In a year when the global economy has been rocked by the Brexit vote, it’s become increasingly clear that the carpet cleaning industry is struggling.
According to the World Health Organisation, the average household spends around £100 on a single carpet cleaning.
This means that when the carpeting industry starts to see inflation, it will be even more expensive than when it was cheap.
Inflation has been creeping in since the summer of 2019.
And, while it might seem like a minor detail, the cost of carpet cleaning in the UK is rising faster than inflation.
A new study by the RTE newspaper has revealed that the average price of a new carpet has risen by over 200% since the Brexit referendum, rising from £4,955 in July 2020 to £7,095 in September 2020.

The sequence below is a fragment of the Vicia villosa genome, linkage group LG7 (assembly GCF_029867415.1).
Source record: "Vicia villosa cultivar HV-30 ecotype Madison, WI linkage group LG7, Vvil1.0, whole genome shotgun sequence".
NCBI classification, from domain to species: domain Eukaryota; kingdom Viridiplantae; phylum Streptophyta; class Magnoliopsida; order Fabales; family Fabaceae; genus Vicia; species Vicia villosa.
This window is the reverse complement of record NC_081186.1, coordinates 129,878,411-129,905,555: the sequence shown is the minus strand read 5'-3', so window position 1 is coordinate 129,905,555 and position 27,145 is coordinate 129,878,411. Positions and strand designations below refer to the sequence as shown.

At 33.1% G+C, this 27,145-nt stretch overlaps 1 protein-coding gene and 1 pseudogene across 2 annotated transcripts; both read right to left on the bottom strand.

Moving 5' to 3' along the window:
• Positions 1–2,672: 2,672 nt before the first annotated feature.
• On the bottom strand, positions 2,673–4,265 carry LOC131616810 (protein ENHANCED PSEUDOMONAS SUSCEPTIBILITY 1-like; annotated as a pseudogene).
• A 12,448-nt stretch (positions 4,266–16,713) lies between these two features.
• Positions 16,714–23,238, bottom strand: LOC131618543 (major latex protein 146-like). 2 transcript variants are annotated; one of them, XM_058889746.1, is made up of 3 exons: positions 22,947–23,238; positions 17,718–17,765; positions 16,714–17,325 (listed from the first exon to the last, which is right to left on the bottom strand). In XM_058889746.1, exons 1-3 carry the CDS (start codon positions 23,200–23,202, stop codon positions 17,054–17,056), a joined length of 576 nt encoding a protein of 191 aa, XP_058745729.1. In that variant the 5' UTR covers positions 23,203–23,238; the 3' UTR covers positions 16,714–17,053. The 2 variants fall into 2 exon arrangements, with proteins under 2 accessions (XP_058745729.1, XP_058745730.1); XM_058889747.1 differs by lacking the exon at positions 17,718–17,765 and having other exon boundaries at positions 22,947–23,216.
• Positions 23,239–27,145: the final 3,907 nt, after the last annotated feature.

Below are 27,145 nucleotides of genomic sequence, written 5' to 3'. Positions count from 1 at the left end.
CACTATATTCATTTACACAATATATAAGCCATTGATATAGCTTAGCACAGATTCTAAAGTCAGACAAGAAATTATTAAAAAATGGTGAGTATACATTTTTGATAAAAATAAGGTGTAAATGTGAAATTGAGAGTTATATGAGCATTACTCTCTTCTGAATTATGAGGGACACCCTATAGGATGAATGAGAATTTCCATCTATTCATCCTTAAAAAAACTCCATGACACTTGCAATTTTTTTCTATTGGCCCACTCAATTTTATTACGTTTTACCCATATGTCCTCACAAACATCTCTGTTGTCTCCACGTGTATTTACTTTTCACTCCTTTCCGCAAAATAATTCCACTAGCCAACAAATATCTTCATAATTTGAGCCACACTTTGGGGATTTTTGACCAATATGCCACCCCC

That’s an increase of more than £400 per household.
The RTE research also found that the cost for the average customer of carpeting has risen from around £300 to £1,000, a rise of more then £1 per customer.
It’s clear that a large part of the cost is driven by the cost that consumers are paying to get the job done, which is also increasing.
And it’s not just the price of the carpet.
The research also reveals that the demand for carpet cleaning has also risen by almost 60% since 2019.
It has also been the main reason why carpet cleaners have been forced to cut back on the number of cleaners they can keep on staff, because there’s not enough room to stock the facilities.
This is an example of a major issue in the carpet industry.
The biggest problem is that the supply chain has become fragmented, with many cleaners needing to be on call 24/7 and a shortage of workers is a huge issue.
As a result, cleaners are being forced to put in longer shifts, which in turn means a higher turnover, and a bigger bill to the cleaners.
And this can be an even bigger issue when the prices of carpet cleaners start to increase again.
But if you want to see what carpet cleaning is really like, here’s a guide to what to expect.